Prior to issuing the blacklist, the Israeli Population and Immigration Authority published guidelines for implementing the BDS travel ban. Though the guidelines purport to constrain the category of individuals who would be denied entry, their vagueness leaves room for interpretations that would facilitate a broad application of the ban. An organization must support and promote boycotts targeting Israel “actively and continuously” for the travel ban to apply to its leaders, along with those members of the organization who actively engage in promoting boycotts against Israel. The meaning of “actively and continuously” is highly susceptible to interpretation. The guidelines make clear, however, that “the mere fact that an organization is anti-Israeli or pro-Palestinian, or has an agenda critical of the policy advanced by the government of Israel, does not, in itself, constitute cause for denying entry to Israel.”

Apart from organizations, the guidelines also address so-called “independent” activists who would be subject to the travel ban. This category includes individuals actively promoting boycotts, officials such as mayors who advance boycotts “actively and continuously,” and members of delegations to Israel sponsored by organizations to which the ban applies.

Finally, the amendment allows for some exceptions to the general rule of denying entry to boycott supporters. The guidelines elaborate on the circumstances in which such exceptions could be made: Generally, an individual should be granted entry despite otherwise qualifying for the ban if the harm resulting from denying him or her entry on grounds of BDS activity is greater than the benefits. (It is not clear what, exactly, the guidelines envision those harms and benefits to be.) The guidelines specify the following examples: cases in which there are policy reasons to allow the individual entry, when the individual arrives at the invitation of the state, when there are humanitarian concerns, or when the individual arrives in an official capacity. This list is not exhaustive.

The guidelines do not make clear, however, exactly who would determine whether an exception should be made in a particular case: the government ministries that have spearheaded the travel ban—namely, the Strategic Affairs Ministry and the Ministry of the Interior—or the border officers at the points of entry. The question arises because many individuals, including U.S. and European nationals, are exempt from obtaining a visa prior to arriving to Israel. They can appear at a point of entry without prior visa screening. Since border officers normally do not have the ability to do the cost-benefit analysis that the guidelines require or account for “policy considerations,” it is likely that in practice, denials of entry over participation in BDS are and will be based on a pre-prepared blacklist of individuals.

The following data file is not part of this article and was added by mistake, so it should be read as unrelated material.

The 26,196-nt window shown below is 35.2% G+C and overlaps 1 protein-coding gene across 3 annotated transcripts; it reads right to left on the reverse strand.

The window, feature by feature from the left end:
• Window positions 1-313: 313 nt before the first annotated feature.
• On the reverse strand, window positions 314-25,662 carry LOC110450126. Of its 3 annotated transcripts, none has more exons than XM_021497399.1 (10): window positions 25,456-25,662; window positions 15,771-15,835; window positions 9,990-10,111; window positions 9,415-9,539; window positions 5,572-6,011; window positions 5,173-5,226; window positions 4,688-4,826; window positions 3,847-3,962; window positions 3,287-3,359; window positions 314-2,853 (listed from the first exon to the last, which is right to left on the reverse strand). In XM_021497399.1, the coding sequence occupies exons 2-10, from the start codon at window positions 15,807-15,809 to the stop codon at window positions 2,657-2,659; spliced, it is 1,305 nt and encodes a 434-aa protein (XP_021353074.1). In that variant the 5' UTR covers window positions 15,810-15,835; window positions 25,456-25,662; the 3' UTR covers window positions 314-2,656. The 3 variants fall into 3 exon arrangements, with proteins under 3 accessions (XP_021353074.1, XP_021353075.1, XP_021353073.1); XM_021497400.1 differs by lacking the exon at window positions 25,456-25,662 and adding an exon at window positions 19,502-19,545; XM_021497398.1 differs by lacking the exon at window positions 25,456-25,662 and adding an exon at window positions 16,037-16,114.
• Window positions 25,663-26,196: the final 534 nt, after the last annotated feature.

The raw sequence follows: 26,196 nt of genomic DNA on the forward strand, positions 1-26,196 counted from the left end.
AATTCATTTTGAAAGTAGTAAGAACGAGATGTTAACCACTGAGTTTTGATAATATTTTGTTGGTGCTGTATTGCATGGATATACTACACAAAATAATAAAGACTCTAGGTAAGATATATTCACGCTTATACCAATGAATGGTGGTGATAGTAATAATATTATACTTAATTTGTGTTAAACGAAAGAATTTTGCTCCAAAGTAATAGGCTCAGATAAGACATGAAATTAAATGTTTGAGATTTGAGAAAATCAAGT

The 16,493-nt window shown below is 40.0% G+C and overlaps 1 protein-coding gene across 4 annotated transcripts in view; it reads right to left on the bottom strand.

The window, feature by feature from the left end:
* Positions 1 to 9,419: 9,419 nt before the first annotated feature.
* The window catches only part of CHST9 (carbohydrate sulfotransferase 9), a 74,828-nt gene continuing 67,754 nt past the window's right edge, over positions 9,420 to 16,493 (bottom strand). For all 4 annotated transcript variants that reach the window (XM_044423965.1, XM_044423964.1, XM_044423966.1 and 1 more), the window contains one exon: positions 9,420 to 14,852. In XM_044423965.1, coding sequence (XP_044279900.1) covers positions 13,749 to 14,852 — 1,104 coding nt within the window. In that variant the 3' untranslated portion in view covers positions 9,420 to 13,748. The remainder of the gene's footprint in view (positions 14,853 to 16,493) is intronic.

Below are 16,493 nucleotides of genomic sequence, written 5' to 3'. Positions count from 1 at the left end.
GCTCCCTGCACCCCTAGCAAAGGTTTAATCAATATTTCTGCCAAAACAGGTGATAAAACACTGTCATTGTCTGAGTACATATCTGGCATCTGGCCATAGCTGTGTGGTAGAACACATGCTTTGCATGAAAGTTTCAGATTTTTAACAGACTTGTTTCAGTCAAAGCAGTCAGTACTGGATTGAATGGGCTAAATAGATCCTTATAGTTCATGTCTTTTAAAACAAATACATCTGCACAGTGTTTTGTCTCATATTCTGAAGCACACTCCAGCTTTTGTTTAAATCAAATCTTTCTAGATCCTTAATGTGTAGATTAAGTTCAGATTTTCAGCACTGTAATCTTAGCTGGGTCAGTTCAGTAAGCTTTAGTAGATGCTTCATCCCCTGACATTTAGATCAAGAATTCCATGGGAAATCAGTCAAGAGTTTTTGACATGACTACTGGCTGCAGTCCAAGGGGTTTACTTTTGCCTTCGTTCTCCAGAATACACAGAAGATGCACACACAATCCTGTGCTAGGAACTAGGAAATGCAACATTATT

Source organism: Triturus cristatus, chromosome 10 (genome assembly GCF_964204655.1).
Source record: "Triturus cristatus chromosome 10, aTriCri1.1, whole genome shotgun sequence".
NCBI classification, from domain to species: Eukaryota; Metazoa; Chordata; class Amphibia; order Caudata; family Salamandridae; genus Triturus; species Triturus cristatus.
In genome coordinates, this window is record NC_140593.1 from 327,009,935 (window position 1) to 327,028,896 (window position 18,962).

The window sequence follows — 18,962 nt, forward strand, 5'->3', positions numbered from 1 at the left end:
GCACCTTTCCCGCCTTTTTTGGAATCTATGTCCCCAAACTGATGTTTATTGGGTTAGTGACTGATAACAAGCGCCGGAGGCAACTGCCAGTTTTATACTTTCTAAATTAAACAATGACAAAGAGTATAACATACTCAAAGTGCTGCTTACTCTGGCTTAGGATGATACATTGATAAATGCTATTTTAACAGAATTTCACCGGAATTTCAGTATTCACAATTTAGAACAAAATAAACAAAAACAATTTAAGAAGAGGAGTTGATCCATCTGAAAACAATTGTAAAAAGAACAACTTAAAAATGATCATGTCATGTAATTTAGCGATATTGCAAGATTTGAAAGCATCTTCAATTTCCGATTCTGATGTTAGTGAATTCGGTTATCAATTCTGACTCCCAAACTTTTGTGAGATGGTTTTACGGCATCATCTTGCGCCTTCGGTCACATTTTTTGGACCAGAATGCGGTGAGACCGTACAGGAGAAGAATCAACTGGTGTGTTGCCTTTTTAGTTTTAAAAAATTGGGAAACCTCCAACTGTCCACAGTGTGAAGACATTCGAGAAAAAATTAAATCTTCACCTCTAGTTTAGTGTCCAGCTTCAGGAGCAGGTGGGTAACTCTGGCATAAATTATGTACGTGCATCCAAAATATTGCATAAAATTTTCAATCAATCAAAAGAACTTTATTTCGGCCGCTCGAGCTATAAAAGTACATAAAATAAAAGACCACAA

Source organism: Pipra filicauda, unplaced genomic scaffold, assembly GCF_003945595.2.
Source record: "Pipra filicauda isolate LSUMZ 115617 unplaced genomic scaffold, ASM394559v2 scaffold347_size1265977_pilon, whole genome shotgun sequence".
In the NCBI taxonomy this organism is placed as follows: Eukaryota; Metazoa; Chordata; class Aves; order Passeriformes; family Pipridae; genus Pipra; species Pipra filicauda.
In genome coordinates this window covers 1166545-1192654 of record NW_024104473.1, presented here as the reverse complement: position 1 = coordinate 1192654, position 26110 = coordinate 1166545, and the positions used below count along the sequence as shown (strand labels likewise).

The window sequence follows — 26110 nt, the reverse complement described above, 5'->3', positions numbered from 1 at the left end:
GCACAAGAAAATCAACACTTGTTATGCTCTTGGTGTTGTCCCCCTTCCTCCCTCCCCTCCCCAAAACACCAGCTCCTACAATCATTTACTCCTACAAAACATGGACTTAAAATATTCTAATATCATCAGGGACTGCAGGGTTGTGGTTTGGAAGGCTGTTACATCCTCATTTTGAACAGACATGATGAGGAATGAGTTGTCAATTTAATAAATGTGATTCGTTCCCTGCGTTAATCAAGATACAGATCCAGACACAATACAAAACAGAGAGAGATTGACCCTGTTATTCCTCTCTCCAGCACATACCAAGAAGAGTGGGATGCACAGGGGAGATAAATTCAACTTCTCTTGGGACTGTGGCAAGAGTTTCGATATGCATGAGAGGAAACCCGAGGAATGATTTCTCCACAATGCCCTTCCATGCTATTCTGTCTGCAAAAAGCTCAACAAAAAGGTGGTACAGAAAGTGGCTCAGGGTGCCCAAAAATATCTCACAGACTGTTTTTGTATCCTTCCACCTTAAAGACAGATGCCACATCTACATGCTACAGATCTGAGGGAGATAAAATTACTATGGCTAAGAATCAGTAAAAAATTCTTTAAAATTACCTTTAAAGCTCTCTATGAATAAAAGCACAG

Critics of the ban have argued that democracies should not fear criticism and opposition, no matter how repugnant and ill-motivated some may find it, or be in the business of tracking political activists and compiling blacklists. But as a matter of law, there seems to be little prohibiting Israel from banning BDS activists from entering its territory.

Elena Chachko is the inaugural Rappaport Fellow at Harvard Law School. She is also an academic fellow at the Miller Institute for Global Challenges and the Law at Berkeley Law School. Elena’s scholarship at the intersection of administrative law, foreign relations law, national security law and international law has been published or is forthcoming in the California Law Review, the Georgetown Law Journal, the Stanford Technology Law Review, the Yale Journal of International Law, and the American Journal of International Law Unbound, among other publications. It has won several awards, including the 2020 Mike Lewis Prize for national security law scholarship, the Harvard Law School Irving Oberman constitutional law writing prize, and the Harvard Law School Mancini writing prize. Elena previously held fellowships at the University of Pennsylvania’s Perry World House, the Harvard Kennedy School’s Belfer Center, and the Harvard Weatherhead Center. She received her doctoral degree from Harvard Law School. Prior to her doctoral studies, Elena clerked for Chief Justice Asher D. Grunis on the Supreme Court of Israel. She has also worked at the United Nations Office of Counterterrorism and the Israeli Ministry of Foreign Affairs, where she focused on arms control and non-proliferation of weapons of mass destruction.